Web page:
Don’t be a copycat.
You’re probably already familiar with the concept of copyright. But understanding the nuances can be tricky sometimes. What is the difference between a trademark and copyright? What does a creator need to do in order to protect their work?
|Tip: Make sure you understand the difference of a trademark vs copyright.|
We’ve seen what happens when ignoring copyright goes horribly wrong. Just last month UK based band ‘The Verve’ was finally giving the royalties and songwriting credit to their song ‘Bittersweet Symphony’ after a copyright ruling went against them more than two decades ago.
But famous songwriters aren’t the only people who can be hit with copyright infringement claims. If you’re looking to borrow, use, or repurpose something that another person created, you need to familiarize yourself with UK copyright law.
Looking for specific information about UK copyright law? Click the links below to jump ahead:
In the UK, copyright falls under the Copyright, Designs and Patents Act of 1988. Copyright is the exclusive legal right given to a creator upon the conception of their work. It usually covers things such as novels, music, movies, art, photography, etc.
In the UK, copyright is considered intangible property. That means that a person or corporation can have ownership of something that has no physical substance. For example, corporate brand identity or intellectual property falls under UK copyright the same way a novel or a movie might.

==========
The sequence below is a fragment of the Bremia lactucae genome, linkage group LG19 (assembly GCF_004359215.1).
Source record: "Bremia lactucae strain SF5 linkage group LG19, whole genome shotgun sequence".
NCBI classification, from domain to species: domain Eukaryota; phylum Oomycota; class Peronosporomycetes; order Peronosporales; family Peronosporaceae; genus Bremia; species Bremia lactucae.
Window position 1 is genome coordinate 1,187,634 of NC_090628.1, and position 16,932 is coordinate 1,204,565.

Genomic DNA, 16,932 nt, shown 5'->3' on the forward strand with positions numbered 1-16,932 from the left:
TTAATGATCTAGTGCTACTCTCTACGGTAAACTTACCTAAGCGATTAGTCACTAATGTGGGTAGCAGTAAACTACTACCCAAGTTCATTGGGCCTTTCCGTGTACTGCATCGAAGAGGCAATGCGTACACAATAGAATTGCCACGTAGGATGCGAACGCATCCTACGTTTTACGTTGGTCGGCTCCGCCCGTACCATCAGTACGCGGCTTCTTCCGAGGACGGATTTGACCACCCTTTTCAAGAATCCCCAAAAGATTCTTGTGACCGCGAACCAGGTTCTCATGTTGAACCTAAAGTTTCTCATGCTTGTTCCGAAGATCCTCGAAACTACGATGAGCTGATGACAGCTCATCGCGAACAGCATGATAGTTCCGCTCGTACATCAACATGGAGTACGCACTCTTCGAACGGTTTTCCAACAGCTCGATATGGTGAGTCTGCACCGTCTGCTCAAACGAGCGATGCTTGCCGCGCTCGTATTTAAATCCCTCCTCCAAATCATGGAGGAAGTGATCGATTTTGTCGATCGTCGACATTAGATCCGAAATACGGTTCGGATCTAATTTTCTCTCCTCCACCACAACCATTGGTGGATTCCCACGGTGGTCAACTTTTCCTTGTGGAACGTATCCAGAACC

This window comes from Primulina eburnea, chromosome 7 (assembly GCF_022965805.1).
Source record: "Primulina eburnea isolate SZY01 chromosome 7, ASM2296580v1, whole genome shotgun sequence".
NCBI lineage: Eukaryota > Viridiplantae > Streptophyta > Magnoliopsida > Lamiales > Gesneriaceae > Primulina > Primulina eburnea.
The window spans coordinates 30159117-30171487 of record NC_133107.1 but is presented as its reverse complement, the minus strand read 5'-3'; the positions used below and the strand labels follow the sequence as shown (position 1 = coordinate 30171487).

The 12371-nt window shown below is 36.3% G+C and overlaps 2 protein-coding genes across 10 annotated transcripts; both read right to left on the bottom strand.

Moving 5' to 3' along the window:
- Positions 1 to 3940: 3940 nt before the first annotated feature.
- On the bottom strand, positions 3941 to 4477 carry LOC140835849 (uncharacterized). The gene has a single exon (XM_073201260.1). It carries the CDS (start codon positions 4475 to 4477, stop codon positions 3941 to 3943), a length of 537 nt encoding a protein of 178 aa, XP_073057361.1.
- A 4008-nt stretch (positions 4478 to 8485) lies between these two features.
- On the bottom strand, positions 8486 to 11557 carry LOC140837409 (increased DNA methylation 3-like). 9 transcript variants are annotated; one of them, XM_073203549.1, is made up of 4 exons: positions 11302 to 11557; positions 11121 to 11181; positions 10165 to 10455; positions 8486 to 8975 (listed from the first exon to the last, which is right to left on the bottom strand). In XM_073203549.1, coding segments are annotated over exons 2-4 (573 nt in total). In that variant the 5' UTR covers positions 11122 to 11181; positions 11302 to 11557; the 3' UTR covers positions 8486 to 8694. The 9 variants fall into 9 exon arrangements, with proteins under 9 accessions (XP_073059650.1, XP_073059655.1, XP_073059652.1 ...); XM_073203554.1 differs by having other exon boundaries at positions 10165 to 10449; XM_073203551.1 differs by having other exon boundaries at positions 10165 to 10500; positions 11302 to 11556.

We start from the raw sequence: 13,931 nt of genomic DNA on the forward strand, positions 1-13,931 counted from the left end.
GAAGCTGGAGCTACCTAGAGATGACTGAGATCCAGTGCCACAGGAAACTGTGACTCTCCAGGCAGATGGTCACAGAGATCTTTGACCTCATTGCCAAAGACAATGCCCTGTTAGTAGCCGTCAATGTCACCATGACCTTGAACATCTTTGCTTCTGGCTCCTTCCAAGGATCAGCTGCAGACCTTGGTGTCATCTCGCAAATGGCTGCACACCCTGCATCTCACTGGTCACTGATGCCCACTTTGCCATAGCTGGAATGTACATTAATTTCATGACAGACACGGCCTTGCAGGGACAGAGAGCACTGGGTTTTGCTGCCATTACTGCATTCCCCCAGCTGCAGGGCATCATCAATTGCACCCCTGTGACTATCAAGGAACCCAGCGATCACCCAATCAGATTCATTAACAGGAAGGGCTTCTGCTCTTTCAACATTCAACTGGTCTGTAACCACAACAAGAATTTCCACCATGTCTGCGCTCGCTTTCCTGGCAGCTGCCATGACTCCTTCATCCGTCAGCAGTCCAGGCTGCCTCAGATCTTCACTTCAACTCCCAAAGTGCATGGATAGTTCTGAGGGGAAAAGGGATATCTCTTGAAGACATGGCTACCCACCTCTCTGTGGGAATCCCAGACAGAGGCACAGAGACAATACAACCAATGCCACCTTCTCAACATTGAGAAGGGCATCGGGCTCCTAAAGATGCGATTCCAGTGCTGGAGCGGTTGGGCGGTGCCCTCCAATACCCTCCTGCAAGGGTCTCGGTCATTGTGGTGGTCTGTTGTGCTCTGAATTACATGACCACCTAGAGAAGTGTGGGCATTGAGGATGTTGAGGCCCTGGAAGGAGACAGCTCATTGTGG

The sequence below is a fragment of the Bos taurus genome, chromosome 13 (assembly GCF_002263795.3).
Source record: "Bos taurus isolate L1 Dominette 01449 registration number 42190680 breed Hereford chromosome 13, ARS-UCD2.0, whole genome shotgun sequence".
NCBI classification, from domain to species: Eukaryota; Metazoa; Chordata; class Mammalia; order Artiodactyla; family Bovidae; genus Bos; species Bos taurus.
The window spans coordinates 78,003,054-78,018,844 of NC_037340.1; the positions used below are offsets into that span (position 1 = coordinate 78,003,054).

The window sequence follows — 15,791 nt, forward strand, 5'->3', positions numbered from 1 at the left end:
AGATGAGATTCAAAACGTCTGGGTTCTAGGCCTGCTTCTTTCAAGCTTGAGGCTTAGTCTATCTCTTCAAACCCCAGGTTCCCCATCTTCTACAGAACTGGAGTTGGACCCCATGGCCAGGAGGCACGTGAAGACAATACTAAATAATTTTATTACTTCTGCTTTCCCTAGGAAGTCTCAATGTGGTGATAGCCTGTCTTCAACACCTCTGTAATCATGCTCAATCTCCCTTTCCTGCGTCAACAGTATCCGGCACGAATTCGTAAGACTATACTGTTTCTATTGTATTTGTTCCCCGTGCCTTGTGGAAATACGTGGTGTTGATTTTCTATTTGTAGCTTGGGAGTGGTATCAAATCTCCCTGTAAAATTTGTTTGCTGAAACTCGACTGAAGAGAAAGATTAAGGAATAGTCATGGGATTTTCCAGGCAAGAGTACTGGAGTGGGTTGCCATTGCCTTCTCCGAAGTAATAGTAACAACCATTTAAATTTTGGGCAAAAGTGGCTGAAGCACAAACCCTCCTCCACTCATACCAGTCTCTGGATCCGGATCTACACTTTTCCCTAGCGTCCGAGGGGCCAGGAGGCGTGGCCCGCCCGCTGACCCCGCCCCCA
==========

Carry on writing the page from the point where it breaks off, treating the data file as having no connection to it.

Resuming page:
Copyright protects your work by stopping others from using it without your permission. It gives the creator of a work or piece of intellectual property the final say in how their work is used by others.
Copyright prevents people from:
When you create something you are given the legal right to decide how your creation is printed, performed, filmed, or distributed. The law protects your creation from being used without your express permission.
Similarly to the United States, you don’t have to apply for copyright when you create something. Copyright automatically goes into effect when a new work is created. The creator does not have to file any forms with the government to register their work.
For those more cautious creators, there is a process in place for registering your work through the UK copyright service. Registering your work with the UK copyright service doesn’t provide creators with any additional protections. However, it does provide a documented step to create evidence of an original work that could be useful for future disputes or legal cases.